2. The Argument to Parsimony, or the Appeal to Ockham’s Razor.  This argument holds that God is explanatorily unnecessary in the order of nature, and therefore does not exist. It is typified by the response of Laplace to Napoleon, when asked by him as to the place of God in his system of Newtonian physics: “Sire, I have no need of that hypothesis.”

A child should be able to see that this argument, logically speaking, is a non sequitur. From the fact that God is not required as an explanatory principle, it simply does not follow that God does not exist. The argument is simply invalid.

It should also be said, however, that the premise that God is explanatorily unnecessary is dubious—it is perhaps true that God is explanatorily unnecessary within physics, but it very possibly and even likely is the case that God is explanatorily necessary to explain nature and the possibility of physics—that is, to address what is sometimes called the question of being: Why does anything at all exist, and not rather nothing?

3. The Argument from Self-Contradiction.  Some atheists have argued that the concept of God is self-contradictory, and since nothing self-contradictory can be, God cannot exist. The problem with this argument is that it at most succeeds in showing that “God” cannot exist when “God” is defined in a self-contradictory manner. But no one has ever succeeded in showing that classical philosophical definitions or understandings of God are contradictory.

4. The Argument to an Alternate Explanation of the Concept of God.  This argument takes the form of

  1. X is a possible alternate explanation of why people might believe in God other than God existing.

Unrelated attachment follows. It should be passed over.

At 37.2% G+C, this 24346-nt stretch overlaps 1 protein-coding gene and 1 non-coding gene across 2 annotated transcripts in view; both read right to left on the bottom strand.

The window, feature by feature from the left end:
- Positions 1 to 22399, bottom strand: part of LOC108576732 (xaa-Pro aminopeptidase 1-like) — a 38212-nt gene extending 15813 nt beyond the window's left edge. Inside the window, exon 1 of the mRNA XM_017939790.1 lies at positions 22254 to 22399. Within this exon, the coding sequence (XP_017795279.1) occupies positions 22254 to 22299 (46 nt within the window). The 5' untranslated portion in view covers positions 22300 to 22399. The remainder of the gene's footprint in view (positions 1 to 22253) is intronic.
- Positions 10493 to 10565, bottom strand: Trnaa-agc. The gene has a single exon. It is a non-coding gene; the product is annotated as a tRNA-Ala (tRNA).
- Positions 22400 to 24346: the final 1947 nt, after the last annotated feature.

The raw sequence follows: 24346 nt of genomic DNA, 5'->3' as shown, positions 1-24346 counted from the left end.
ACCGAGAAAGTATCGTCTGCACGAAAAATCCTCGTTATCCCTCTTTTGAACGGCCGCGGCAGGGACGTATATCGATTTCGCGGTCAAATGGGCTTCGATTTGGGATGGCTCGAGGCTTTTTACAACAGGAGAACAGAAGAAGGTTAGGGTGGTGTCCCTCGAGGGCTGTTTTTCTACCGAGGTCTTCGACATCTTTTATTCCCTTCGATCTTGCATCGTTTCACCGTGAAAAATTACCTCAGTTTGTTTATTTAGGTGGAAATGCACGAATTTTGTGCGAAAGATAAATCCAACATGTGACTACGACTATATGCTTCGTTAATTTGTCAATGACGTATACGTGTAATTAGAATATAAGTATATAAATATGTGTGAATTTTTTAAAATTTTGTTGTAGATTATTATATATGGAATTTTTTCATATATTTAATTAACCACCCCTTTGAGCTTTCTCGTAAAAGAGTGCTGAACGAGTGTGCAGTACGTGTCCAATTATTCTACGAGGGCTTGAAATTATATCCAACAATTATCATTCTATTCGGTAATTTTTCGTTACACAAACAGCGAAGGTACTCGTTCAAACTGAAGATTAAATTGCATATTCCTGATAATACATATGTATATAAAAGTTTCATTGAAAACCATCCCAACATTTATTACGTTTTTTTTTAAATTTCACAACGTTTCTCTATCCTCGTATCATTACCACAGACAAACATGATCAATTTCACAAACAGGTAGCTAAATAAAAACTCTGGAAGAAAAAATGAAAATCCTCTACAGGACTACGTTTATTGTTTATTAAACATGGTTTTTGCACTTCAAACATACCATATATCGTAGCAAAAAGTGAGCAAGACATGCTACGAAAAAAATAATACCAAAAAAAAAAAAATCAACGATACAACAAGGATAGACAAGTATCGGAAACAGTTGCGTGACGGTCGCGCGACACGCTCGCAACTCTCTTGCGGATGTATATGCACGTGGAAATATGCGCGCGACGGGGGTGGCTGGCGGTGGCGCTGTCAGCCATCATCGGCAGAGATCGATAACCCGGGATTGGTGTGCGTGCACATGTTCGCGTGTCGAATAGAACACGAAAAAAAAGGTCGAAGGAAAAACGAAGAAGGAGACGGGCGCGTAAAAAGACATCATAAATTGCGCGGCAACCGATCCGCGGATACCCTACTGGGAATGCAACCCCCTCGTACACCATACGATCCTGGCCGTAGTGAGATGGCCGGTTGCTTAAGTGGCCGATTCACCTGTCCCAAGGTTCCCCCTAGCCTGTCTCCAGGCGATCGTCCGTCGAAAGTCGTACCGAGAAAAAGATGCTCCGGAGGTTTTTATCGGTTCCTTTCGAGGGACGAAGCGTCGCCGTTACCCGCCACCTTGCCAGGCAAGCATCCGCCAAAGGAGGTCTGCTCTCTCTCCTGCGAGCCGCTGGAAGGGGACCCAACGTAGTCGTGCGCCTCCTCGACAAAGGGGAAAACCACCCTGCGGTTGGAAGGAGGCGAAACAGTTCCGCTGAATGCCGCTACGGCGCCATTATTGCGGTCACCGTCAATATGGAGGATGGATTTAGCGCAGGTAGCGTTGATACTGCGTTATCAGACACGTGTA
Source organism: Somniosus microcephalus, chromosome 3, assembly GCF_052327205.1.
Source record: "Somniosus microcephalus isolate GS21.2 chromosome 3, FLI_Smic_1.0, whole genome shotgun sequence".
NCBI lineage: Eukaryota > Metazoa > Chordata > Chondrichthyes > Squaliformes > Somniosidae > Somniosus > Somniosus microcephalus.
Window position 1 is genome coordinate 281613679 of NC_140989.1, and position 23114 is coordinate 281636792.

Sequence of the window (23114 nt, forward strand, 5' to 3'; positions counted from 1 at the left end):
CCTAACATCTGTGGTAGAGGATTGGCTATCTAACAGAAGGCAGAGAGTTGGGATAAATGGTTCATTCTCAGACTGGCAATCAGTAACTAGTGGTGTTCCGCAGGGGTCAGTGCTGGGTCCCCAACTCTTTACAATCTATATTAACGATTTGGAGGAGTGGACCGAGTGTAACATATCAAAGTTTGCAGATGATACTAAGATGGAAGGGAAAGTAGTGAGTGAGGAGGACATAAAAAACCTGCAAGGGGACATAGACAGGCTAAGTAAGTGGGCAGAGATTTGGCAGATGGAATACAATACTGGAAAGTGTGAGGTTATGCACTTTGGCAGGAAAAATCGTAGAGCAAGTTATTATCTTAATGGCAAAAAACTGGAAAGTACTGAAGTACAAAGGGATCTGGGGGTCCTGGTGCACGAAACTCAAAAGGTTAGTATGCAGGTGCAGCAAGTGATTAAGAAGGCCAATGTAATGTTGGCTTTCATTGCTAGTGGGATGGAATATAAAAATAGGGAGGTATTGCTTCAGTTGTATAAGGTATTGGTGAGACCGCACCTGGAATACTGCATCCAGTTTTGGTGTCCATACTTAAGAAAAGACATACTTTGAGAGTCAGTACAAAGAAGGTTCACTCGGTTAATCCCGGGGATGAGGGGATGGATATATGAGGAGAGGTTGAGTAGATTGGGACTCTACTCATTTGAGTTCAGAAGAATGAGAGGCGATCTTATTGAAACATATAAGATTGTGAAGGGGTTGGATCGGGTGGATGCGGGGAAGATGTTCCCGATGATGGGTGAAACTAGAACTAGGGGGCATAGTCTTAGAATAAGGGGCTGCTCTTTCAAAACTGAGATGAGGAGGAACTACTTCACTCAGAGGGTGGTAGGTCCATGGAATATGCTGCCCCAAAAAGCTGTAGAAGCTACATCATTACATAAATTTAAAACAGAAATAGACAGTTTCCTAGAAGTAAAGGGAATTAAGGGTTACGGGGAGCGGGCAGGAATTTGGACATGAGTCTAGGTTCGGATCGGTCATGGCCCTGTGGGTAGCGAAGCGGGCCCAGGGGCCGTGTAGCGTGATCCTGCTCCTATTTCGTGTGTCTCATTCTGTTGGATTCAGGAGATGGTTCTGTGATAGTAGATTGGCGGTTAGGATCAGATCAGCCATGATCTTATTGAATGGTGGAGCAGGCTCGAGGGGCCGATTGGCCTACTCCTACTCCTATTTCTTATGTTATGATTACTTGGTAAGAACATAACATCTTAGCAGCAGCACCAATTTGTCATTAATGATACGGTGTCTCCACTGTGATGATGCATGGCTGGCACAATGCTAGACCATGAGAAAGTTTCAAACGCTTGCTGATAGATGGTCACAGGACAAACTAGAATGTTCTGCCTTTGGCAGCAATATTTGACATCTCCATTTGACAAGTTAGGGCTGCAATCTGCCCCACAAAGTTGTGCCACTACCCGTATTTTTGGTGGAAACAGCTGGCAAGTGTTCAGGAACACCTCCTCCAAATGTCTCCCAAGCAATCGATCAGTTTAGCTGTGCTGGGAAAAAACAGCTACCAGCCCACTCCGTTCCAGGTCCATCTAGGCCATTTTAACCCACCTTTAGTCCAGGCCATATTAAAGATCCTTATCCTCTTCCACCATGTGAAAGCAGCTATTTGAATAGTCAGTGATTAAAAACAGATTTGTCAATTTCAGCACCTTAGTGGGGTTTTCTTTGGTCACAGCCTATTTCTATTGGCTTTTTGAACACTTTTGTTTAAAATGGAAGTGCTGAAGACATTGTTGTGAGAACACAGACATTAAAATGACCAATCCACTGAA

2. Therefore, God does not exist.

As with the Argument to Parsimony, this is an obvious non sequitur. It was popular in the 19th and early 20th century, being deployed by the likes of e.g. Marx and Freud.  Freud, for example, argued that belief in God arises in human beings as a kind of wish-fulfillment.

Without getting into the details of Freud’s speculations—which are questionable at best—one can merely reply with “So what?”  The human belief (at one time) that it would be possible to construct devices to allow human beings to fly was certainly partly grounded in a wish to fly.  That fact has absolutely no bearing on the fact that it is possible, according to the laws of physics, to build airplanes.  Today many people have a wish for spaceships that can travel interstellar distances in short times. Our science fiction writers dream about “warp drive” or “hyperspace” travel. Does our wish to explore the universe have any bearing on whether or not this is possible, according to the laws of physics? Not that I can tell. Why would it? Many of us wish for peace on earth, or for the number of murders and rapes in the world to be zero. Do our wishes for these things entail that they cannot be? Everyone who plays the lottery (I assume) wishes to win. Does the fact that every player wishes to win demonstrate that it is impossible for anyone to win the lottery? Or in team sports, fans wish for the team they support to win. Does that wish demonstrate no team will or can possibly win? How would it?

The point, of course, is that at the end of the day, the fact that something has its origins at least partially in desire or wish has no logical bearing on the truth of the matter.  One can make a rather powerful argument on Freudian grounds that atheism arises as a kind of human wish fulfillment: the human wish to be autonomous and free of any binding normative obligations and especially the wish to be free of judgment and punishment for wrongdoing.  It is rather difficult to see how wish fulfillment can account for the traditional, orthodox Christian belief in Hell, but it is extremely easy to see how atheistic disbelief in Hell could arise from wish fulfillment: